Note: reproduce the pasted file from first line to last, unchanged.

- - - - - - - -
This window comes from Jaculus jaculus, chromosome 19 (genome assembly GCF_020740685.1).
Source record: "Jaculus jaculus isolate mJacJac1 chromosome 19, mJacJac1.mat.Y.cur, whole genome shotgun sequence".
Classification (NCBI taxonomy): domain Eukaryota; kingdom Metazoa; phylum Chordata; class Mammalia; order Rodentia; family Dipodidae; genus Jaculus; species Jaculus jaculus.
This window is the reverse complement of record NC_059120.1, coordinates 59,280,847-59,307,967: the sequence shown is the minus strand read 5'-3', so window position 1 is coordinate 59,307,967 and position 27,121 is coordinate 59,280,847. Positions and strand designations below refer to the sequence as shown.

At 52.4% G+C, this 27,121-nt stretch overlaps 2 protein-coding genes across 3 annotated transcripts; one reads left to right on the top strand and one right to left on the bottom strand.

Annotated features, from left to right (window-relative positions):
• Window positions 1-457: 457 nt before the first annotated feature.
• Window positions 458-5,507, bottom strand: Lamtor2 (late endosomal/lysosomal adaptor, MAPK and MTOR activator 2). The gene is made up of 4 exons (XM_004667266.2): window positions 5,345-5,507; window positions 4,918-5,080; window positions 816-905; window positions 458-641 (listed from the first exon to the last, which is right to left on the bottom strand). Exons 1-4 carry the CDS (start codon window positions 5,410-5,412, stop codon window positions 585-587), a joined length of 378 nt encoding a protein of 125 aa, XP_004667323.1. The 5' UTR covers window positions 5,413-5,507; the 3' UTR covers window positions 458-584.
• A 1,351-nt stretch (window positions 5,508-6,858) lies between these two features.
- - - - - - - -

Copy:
This window comes from Jaculus jaculus, chromosome 19 (genome assembly GCF_020740685.1).
Source record: "Jaculus jaculus isolate mJacJac1 chromosome 19, mJacJac1.mat.Y.cur, whole genome shotgun sequence".
Classification (NCBI taxonomy): domain Eukaryota; kingdom Metazoa; phylum Chordata; class Mammalia; order Rodentia; family Dipodidae; genus Jaculus; species Jaculus jaculus.
This window is the reverse complement of record NC_059120.1, coordinates 59,280,847-59,307,967: the sequence shown is the minus strand read 5'-3', so window position 1 is coordinate 59,307,967 and position 27,121 is coordinate 59,280,847. Positions and strand designations below refer to the sequence as shown.

At 52.4% G+C, this 27,121-nt stretch overlaps 2 protein-coding genes across 3 annotated transcripts; one reads left to right on the top strand and one right to left on the bottom strand.

Annotated features, from left to right (window-relative positions):
• Window positions 1-457: 457 nt before the first annotated feature.
• Window positions 458-5,507, bottom strand: Lamtor2 (late endosomal/lysosomal adaptor, MAPK and MTOR activator 2). The gene is made up of 4 exons (XM_004667266.2): window positions 5,345-5,507; window positions 4,918-5,080; window positions 816-905; window positions 458-641 (listed from the first exon to the last, which is right to left on the bottom strand). Exons 1-4 carry the CDS (start codon window positions 5,410-5,412, stop codon window positions 585-587), a joined length of 378 nt encoding a protein of 125 aa, XP_004667323.1. The 5' UTR covers window positions 5,413-5,507; the 3' UTR covers window positions 458-584.
• A 1,351-nt stretch (window positions 5,508-6,858) lies between these two features.